Thursday, March 13, 2008

Fraud Still a Problem in 2007

From Digital Transaction News on March 13th, 2008

Companies that accept checks and electronic payments were victimized by fraud at virtually the same rate in 2007 as in 2006, but those that experienced fraud saw more incidents of it, according to a survey by the Association for Financial Professionals released this week. The Bethesda, Md.-based AFP is a trade group made up of treasury professionals from retailing, manufacturing, and other sectors.

While the AFP reports 71% of respondent organizations reported actual or attempted fraud last year, virtually unchanged from 72% in 2006, some 30% of those companies said the number of incidents increased; 18% reported fewer incidents, while 52% said the number was unchanged.

Much of this fraud resulted from paper check payments, with fully 94% of victimized organizations reporting this type of fraud. Of those companies that receive electronic payments from consumers in the form of cards or through the automated clearing house, just 10% said they were hit last year by actual or attempted fraud. And incidents of consumer-based fraud appear to be moderating. Among these companies, 61% said they had experienced the same number of incidents as in 2006. Thirty-seven percent reported more incidents, and 2% said there had been fewer.

Altogether, 43% of the respondents reported accepting consumer-based ACH and card payments.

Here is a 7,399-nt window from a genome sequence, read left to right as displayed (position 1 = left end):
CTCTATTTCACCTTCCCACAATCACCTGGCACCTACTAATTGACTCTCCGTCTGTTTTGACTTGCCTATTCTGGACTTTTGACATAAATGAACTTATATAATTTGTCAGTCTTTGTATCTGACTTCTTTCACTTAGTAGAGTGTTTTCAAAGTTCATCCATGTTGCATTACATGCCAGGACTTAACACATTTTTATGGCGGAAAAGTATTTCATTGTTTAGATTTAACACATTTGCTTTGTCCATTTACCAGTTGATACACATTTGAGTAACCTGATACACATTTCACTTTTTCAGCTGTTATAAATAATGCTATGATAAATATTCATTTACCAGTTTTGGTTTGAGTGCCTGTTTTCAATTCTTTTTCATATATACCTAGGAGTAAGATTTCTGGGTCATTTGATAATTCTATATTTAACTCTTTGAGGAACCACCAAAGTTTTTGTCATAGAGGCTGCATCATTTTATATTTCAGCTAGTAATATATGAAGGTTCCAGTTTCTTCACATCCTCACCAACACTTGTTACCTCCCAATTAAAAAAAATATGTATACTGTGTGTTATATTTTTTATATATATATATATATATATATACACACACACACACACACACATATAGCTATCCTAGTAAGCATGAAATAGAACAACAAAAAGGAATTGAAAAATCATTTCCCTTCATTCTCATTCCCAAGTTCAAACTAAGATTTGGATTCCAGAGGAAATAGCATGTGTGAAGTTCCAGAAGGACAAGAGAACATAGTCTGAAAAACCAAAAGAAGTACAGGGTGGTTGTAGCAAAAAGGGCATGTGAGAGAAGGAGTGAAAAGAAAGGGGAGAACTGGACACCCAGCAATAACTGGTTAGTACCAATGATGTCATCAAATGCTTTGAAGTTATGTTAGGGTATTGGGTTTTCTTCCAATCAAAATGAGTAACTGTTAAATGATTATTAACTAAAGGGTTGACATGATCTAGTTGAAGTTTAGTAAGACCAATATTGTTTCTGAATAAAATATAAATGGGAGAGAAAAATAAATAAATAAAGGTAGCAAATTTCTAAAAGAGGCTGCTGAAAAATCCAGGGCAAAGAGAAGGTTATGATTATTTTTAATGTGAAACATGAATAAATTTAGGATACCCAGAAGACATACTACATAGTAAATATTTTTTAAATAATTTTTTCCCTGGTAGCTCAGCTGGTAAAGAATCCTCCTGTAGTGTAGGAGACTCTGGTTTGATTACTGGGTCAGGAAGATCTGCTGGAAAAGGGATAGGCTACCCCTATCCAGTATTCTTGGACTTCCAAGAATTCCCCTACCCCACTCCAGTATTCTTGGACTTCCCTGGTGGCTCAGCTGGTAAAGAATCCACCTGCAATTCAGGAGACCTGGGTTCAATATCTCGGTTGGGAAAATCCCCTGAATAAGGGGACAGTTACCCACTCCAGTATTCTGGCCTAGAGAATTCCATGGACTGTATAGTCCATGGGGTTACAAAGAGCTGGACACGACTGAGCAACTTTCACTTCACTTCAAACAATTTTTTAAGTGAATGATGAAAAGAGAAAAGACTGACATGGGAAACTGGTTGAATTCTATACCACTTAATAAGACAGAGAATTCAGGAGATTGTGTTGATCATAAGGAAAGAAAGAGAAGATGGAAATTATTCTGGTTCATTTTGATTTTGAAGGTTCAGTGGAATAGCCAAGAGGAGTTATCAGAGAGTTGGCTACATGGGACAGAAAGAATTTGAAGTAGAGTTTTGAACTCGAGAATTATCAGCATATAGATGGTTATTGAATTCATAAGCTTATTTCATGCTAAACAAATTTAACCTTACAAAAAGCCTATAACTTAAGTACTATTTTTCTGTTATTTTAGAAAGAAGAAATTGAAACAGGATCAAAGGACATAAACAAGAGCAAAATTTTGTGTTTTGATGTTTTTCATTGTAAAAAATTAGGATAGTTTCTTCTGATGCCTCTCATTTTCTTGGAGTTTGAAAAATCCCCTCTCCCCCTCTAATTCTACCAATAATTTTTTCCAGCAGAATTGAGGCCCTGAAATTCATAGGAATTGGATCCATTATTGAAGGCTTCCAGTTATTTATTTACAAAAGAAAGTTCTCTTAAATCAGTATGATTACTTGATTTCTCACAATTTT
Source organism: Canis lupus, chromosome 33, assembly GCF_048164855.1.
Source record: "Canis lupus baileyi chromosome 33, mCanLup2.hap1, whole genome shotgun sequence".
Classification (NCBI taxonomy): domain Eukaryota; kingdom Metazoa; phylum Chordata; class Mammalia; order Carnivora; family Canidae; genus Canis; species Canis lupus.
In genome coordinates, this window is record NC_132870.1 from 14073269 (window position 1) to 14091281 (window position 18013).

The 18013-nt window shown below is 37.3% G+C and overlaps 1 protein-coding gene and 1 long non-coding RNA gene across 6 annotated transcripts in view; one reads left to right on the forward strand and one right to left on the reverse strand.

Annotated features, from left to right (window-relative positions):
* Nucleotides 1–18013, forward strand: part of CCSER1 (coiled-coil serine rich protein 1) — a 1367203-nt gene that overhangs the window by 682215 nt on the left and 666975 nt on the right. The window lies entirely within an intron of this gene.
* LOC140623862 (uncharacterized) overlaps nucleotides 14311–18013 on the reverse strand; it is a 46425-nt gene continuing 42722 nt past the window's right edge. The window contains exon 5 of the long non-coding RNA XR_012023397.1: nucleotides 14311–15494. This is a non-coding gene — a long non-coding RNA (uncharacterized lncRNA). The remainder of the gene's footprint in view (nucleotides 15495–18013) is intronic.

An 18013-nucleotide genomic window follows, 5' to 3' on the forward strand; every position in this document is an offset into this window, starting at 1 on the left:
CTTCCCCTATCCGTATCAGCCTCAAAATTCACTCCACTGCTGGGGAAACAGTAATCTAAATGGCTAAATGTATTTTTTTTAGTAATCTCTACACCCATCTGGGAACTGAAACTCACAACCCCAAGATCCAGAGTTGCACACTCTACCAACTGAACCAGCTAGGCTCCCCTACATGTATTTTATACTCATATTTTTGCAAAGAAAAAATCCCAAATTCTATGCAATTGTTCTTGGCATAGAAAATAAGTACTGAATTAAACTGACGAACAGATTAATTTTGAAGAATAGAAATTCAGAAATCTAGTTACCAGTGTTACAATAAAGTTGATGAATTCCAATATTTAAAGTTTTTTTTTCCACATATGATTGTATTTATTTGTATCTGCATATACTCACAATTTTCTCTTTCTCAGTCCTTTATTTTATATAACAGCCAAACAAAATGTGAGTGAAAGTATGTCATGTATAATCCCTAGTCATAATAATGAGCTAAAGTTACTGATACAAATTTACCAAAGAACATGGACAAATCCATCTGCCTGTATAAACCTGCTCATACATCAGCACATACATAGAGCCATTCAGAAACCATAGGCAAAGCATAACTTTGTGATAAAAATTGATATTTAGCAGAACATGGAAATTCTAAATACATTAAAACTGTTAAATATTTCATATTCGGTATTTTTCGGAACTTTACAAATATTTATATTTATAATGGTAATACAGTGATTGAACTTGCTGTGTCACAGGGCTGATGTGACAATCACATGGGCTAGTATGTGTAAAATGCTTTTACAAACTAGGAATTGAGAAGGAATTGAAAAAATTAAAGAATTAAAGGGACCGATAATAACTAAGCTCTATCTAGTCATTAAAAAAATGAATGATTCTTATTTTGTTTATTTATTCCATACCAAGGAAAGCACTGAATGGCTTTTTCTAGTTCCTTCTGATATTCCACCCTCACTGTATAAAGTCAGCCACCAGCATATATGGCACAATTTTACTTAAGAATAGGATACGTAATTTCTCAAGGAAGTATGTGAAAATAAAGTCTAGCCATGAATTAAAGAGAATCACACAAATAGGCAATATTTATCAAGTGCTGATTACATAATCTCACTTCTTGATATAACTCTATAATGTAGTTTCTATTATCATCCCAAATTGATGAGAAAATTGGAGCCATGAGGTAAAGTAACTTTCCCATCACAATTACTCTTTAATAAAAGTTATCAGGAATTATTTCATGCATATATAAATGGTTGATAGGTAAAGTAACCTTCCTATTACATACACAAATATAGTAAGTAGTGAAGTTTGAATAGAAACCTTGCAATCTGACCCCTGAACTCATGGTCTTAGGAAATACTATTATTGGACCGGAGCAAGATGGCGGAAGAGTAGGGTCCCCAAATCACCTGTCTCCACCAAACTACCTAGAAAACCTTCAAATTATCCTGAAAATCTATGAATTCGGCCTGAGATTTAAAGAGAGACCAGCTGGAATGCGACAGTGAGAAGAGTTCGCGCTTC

Among companies reporting consumer-based fraud, credit cards were responsible for most of the incidents, with 89% of organizations reporting this type of fraud, followed by ACH (38%), and signature debit cards (24%).

Interestingly, 11% reported attempted or actual fraud on PIN debit cards, often seen as safer than either signature debit cards or credit cards because of their PIN authentication.

But consumer fraud often results in actual losses for these businesses, largely because of online commerce. The AFP report says two-thirds of organizations reporting consumer ACH or card fraud sustained losses, compared to 37% for all companies reporting fraudulent incidents of all types. Again, credit cards were responsible for most of the consumer-fraud losses, with 92% of those reporting such losses citing this as the source. ACH fraud caused losses for 36% of these companies, followed by signature debit cards (28%) and PIN debit cards (20%).

Some 71% of those suffering losses said the loss came from Web sales, followed by card-present sales (63%) and phone-based transactions (46%).

Taking into account all payment instruments, including checks, and business-to-business payments as well as consumer transactions, some 63% of organizations reporting actual or attempted fraud suffered no losses at all. Among those that did, the median loss came to $13,900, a number the AFP report characterizes as “relatively small.” Though check fraud seems pandemic, with nearly all companies reporting fraud citing checks as a source, only 17% of these organizations sustained losses.

The AFP survey is the fourth annual poll the organization has conducted and was underwritten by the Electronic Payments Network, a unit of The Clearing House Payments Co. LLC, New York. It was fielded in January and went to 3,950 members, with 488 responses. Surveys sent to non-member companies yielded another 64 responses. Manufacturers and retailers made up nearly one-third of respondents.

Disqus for ePayment News